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Badly cracked blade, can it be shortened?

A picture is worth a thousand words..

$Kobar3Crack.jpg

The blade is only 7/16ths so I don't think losing half an inch off the end of the 3 inch blade would be too bad.

But am I asking for trouble if I take a hacksaw or dremel to it?

Anyone tried something similar and can offer any advice?
 
Yes it can shortened and any tip you like can be added. Round ,square,French, Spanish, and the list goes on. When I shorten one I either shorten the heel or toe of the scales too so its a perfect match. : )
 
Great. Any tips on how to approach it?

If I was guessing at how to do it, I'd drill a small hole at top of crack to prevent it spreading, then cut down to the hole to take the end off. Then grind new shape..

Is that a good plan?
 
Just be careful and don't overheat it or you'll ruin the temper.
Temper goes before a color change.
+1

it will happen sooner than you think towards the edge. If you go with the Dremel, just use short bursts followed by a water dunk to keep it cool.
 
I get a large ice cube and sit it on the table. Resting the edge on it, start grinding away the unwanted steel with a sanding drum, always keeping the edge in line with the rotation of the tool (if you try to grind across the blade it will snap). As the blade gets warm it "cuts" deeper into the ice, providing more cooling contact.

If the edge ever gets too got to touch you are in trouble.

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Hack saw won't work. I shorten them occasionally and when I do, I put the blade on a wet cloth and take it easy when dremel-ing it. You might be able to save more of the blade than your drawing represents. Think about just taking out the cancer and then using the material left and make a suitable tip.
 
I use a Dremmel to cut bldes into shorties. I use those very thin cutting wheels that go through a blade very easily. As others have said, you have to be real careful about not ruining the temper though. Don't over heat it.
 
Thanks for all the advice everyone. I've ordered some kevlar gloves with latex grips and a face mask (seemed sensible option as I wear glasses normally) off ebay, so I can begin the restore when these arrive.

I've got a selection of wooden scale blanks on their way to me as well. So I'll get to choose from Zebrawood, Wenge, Walnut, Yellowheart, Padauk, Curly Koa, Redwood Burl, Honduran San Juan, Caribbean Rosewood and Curly Cocobolo for making some new scales. Though I've just won a japanese straight on ebay that needs new scales and I think that's claiming the Curly Koa :)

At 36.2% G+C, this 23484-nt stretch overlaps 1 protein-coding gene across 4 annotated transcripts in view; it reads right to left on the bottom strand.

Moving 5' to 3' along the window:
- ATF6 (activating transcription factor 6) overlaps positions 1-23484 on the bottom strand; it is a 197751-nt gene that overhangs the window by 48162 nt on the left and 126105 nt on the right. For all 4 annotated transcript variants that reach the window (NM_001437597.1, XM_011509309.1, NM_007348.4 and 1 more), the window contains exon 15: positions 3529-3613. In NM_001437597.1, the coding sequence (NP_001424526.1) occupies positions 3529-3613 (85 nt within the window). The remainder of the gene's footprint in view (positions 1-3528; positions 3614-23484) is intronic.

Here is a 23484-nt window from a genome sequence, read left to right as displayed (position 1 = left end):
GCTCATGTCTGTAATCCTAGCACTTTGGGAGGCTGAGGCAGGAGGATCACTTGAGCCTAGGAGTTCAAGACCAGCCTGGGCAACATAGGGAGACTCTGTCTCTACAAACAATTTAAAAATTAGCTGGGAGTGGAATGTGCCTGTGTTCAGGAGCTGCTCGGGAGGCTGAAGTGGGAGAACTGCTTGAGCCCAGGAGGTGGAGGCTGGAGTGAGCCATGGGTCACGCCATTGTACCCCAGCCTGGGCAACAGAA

Funny how this bug bites. I started with straight razors as I thought making cases for them would be a good alternative to knife sheathes (I dabble in leatherwork) with UK's silly knife laws.

So instead of making cases I've expanded into woodwork and metalwork. Still if all goes well, this little shorty is going to need a custom case so I might get back to my original plan eventually :)
 
OOh Yes , i just did a Shumate and did a straight face, i have a big Burbar 6/8 and was thinking of putting in a butchers notch---- whatever you do make sure you do it slow ,as not to over heat the razor---Water---you will need to reshape the scales too- me I have a , professional 12" disc grinder
 
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I've ordered some kevlar gloves with latex grips and a face mask (seemed sensible option as I wear glasses normally) off ebay, so I can begin the restore when these arrive.
Just make sure you feel the blade, if it too hot to touch-it is too hot.
 
+2 - once you get to the edge, the amount of steel present is so little that it heats really fast, and you'll lose the temper before you know it :(



+1

it will happen sooner than you think towards the edge. If you go with the Dremel, just use short bursts followed by a water dunk to keep it cool.
 
Just make sure you feel the blade, if it too hot to touch-it is too hot.

Yeah. I've been digging through the forums and picked up a lot of tips from the gold dollar modifications threads. I know the experts here probably don't use gloves, but for my own peace of mind I'll wear one on the hand holding the blade. The dremel hand will be bare so I can touch test between bursts. The crack actually goes up nearly a third of the blade so in the initial cut off I won't get very near to the edge. The glove is really for that last moment when I'm not sure how the tip will come off, I prefer not have bare flesh too close to it on my first attempt at something like this.

I've done the first step of removing the old scales and my little box of wood arrived today. I'm leaning towards the lemonwood as it's a little thinner than the other blanks and ideal for a thin blade like this.

So just the gloves, face shield some brass washers, and 10ba nuts and bolts to wait for now.
 
so I can touch test between bursts.
Too late.

It will heat to the point of being able to raise a blister within seconds, and cool just as quickly, so you may overheat it and not know it.
You really need to have a finger very, very close to where the grinding is being done, right on the thinnest part of the edge.
 
Too late.

It will heat to the point of being able to raise a blister within seconds, and cool just as quickly, so you may overheat it and not know it.
You really need to have a finger very, very close to where the grinding is being done, right on the thinnest part of the edge.

Ok. Is this without using an ice block? I'd have thought that would have made heat issues obvious with quick melting before it got too hot. Isn't tempering temperature above boiling point of water?
 
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